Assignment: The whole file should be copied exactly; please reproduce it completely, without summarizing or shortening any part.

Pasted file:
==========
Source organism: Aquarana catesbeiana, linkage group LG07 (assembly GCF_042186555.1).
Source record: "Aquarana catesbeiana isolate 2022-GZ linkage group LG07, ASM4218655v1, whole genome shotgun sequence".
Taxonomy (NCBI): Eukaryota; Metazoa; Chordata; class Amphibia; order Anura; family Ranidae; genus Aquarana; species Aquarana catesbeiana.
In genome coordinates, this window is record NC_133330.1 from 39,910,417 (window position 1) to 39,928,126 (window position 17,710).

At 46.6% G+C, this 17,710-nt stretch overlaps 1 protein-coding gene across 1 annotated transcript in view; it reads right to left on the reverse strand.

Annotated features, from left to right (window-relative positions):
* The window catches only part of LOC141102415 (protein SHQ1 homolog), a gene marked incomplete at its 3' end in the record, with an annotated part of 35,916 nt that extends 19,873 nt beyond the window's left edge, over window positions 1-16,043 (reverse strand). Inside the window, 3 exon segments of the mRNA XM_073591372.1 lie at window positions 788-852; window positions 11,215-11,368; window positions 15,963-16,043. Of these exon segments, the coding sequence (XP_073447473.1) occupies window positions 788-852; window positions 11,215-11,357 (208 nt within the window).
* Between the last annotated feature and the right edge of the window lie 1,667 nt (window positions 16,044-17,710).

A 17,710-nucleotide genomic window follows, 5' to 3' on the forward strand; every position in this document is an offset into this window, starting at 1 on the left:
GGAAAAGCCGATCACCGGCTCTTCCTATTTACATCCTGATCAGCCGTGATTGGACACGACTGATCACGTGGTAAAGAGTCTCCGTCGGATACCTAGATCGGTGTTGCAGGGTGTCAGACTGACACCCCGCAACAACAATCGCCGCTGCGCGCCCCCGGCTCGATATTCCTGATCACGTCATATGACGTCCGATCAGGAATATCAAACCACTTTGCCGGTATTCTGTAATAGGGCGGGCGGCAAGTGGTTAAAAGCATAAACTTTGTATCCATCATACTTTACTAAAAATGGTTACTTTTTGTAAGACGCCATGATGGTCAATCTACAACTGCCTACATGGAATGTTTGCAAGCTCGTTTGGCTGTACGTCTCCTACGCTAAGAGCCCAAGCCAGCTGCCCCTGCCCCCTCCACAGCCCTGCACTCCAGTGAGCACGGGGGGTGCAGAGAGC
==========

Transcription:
Source organism: Aquarana catesbeiana, linkage group LG07 (assembly GCF_042186555.1).
Source record: "Aquarana catesbeiana isolate 2022-GZ linkage group LG07, ASM4218655v1, whole genome shotgun sequence".
Taxonomy (NCBI): Eukaryota; Metazoa; Chordata; class Amphibia; order Anura; family Ranidae; genus Aquarana; species Aquarana catesbeiana.
In genome coordinates, this window is record NC_133330.1 from 39,910,417 (window position 1) to 39,928,126 (window position 17,710).

At 46.6% G+C, this 17,710-nt stretch overlaps 1 protein-coding gene across 1 annotated transcript in view; it reads right to left on the reverse strand.

Annotated features, from left to right (window-relative positions):
* The window catches only part of LOC141102415 (protein SHQ1 homolog), a gene marked incomplete at its 3' end in the record, with an annotated part of 35,916 nt that extends 19,873 nt beyond the window's left edge, over window positions 1-16,043 (reverse strand). Inside the window, 3 exon segments of the mRNA XM_073591372.1 lie at window positions 788-852; window positions 11,215-11,368; window positions 15,963-16,043. Of these exon segments, the coding sequence (XP_073447473.1) occupies window positions 788-852; window positions 11,215-11,357 (208 nt within the window).
* Between the last annotated feature and the right edge of the window lie 1,667 nt (window positions 16,044-17,710).

A 17,710-nucleotide genomic window follows, 5' to 3' on the forward strand; every position in this document is an offset into this window, starting at 1 on the left:
GGAAAAGCCGATCACCGGCTCTTCCTATTTACATCCTGATCAGCCGTGATTGGACACGACTGATCACGTGGTAAAGAGTCTCCGTCGGATACCTAGATCGGTGTTGCAGGGTGTCAGACTGACACCCCGCAACAACAATCGCCGCTGCGCGCCCCCGGCTCGATATTCCTGATCACGTCATATGACGTCCGATCAGGAATATCAAACCACTTTGCCGGTATTCTGTAATAGGGCGGGCGGCAAGTGGTTAAAAGCATAAACTTTGTATCCATCATACTTTACTAAAAATGGTTACTTTTTGTAAGACGCCATGATGGTCAATCTACAACTGCCTACATGGAATGTTTGCAAGCTCGTTTGGCTGTACGTCTCCTACGCTAAGAGCCCAAGCCAGCTGCCCCTGCCCCCTCCACAGCCCTGCACTCCAGTGAGCACGGGGGGTGCAGAGAGC